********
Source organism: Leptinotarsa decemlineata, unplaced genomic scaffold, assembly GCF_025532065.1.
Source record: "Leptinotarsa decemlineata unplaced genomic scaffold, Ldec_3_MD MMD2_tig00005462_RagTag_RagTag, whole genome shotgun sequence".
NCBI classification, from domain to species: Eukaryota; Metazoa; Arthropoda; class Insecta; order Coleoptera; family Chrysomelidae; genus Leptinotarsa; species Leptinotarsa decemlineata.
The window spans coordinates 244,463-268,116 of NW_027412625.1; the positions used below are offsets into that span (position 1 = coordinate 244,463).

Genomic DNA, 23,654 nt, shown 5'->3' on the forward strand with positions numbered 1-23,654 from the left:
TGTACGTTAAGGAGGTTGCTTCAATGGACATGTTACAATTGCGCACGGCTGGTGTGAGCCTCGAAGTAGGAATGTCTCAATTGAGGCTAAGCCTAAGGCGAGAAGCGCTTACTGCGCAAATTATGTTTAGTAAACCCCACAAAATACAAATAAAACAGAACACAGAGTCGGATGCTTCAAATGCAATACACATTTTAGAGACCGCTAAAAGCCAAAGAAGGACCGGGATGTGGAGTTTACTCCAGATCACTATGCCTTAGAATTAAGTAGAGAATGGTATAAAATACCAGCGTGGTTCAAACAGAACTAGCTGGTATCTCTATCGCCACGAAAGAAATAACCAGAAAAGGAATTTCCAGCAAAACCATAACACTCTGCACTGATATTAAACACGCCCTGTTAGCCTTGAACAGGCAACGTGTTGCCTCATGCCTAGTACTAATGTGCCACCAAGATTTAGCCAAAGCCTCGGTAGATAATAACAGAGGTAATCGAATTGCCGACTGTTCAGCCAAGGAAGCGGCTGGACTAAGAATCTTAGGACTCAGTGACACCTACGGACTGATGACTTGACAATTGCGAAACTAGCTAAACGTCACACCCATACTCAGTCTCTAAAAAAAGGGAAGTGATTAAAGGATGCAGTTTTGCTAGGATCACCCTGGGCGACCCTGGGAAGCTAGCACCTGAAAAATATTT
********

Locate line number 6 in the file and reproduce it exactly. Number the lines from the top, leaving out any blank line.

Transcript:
TGTACGTTAAGGAGGTTGCTTCAATGGACATGTTACAATTGCGCACGGCTGGTGTGAGCCTCGAAGTAGGAATGTCTCAATTGAGGCTAAGCCTAAGGCGAGAAGCGCTTACTGCGCAAATTATGTTTAGTAAACCCCACAAAATACAAATAAAACAGAACACAGAGTCGGATGCTTCAAATGCAATACACATTTTAGAGACCGCTAAAAGCCAAAGAAGGACCGGGATGTGGAGTTTACTCCAGATCACTATGCCTTAGAATTAAGTAGAGAATGGTATAAAATACCAGCGTGGTTCAAACAGAACTAGCTGGTATCTCTATCGCCACGAAAGAAATAACCAGAAAAGGAATTTCCAGCAAAACCATAACACTCTGCACTGATATTAAACACGCCCTGTTAGCCTTGAACAGGCAACGTGTTGCCTCATGCCTAGTACTAATGTGCCACCAAGATTTAGCCAAAGCCTCGGTAGATAATAACAGAGGTAATCGAATTGCCGACTGTTCAGCCAAGGAAGCGGCTGGACTAAGAATCTTAGGACTCAGTGACACCTACGGACTGATGACTTGACAATTGCGAAACTAGCTAAACGTCACACCCATACTCAGTCTCTAAAAAAAGGGAAGTGATTAAAGGATGCAGTTTTGCTAGGATCACCCTGGGCGACCCTGGGAAGCTAGCACCTGAAAAATATTT